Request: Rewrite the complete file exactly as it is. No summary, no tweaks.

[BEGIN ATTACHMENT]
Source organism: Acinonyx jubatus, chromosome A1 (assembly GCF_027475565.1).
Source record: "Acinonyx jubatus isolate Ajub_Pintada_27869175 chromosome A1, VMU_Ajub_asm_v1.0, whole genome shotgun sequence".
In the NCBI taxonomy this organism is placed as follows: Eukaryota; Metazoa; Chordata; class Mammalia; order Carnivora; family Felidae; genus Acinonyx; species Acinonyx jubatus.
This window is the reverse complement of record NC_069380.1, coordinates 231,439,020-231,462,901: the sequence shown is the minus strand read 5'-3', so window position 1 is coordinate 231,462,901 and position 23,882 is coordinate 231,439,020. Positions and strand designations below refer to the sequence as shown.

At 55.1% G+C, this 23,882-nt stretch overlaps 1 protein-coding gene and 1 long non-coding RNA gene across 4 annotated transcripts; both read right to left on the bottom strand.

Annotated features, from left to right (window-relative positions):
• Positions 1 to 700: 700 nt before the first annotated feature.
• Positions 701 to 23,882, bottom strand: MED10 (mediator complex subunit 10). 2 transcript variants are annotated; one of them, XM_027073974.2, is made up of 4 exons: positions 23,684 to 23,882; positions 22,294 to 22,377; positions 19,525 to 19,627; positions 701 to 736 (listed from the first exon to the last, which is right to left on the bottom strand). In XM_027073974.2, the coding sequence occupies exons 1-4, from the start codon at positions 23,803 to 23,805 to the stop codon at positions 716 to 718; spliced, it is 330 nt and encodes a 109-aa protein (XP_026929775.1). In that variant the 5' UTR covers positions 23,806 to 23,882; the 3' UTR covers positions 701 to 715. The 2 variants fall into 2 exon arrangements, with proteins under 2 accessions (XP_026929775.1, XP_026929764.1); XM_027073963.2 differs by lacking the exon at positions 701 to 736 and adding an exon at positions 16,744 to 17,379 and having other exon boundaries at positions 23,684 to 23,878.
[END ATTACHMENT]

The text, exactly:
Source organism: Acinonyx jubatus, chromosome A1 (assembly GCF_027475565.1).
Source record: "Acinonyx jubatus isolate Ajub_Pintada_27869175 chromosome A1, VMU_Ajub_asm_v1.0, whole genome shotgun sequence".
In the NCBI taxonomy this organism is placed as follows: Eukaryota; Metazoa; Chordata; class Mammalia; order Carnivora; family Felidae; genus Acinonyx; species Acinonyx jubatus.
This window is the reverse complement of record NC_069380.1, coordinates 231,439,020-231,462,901: the sequence shown is the minus strand read 5'-3', so window position 1 is coordinate 231,462,901 and position 23,882 is coordinate 231,439,020. Positions and strand designations below refer to the sequence as shown.

At 55.1% G+C, this 23,882-nt stretch overlaps 1 protein-coding gene and 1 long non-coding RNA gene across 4 annotated transcripts; both read right to left on the bottom strand.

Annotated features, from left to right (window-relative positions):
• Positions 1 to 700: 700 nt before the first annotated feature.
• Positions 701 to 23,882, bottom strand: MED10 (mediator complex subunit 10). 2 transcript variants are annotated; one of them, XM_027073974.2, is made up of 4 exons: positions 23,684 to 23,882; positions 22,294 to 22,377; positions 19,525 to 19,627; positions 701 to 736 (listed from the first exon to the last, which is right to left on the bottom strand). In XM_027073974.2, the coding sequence occupies exons 1-4, from the start codon at positions 23,803 to 23,805 to the stop codon at positions 716 to 718; spliced, it is 330 nt and encodes a 109-aa protein (XP_026929775.1). In that variant the 5' UTR covers positions 23,806 to 23,882; the 3' UTR covers positions 701 to 715. The 2 variants fall into 2 exon arrangements, with proteins under 2 accessions (XP_026929775.1, XP_026929764.1); XM_027073963.2 differs by lacking the exon at positions 701 to 736 and adding an exon at positions 16,744 to 17,379 and having other exon boundaries at positions 23,684 to 23,878.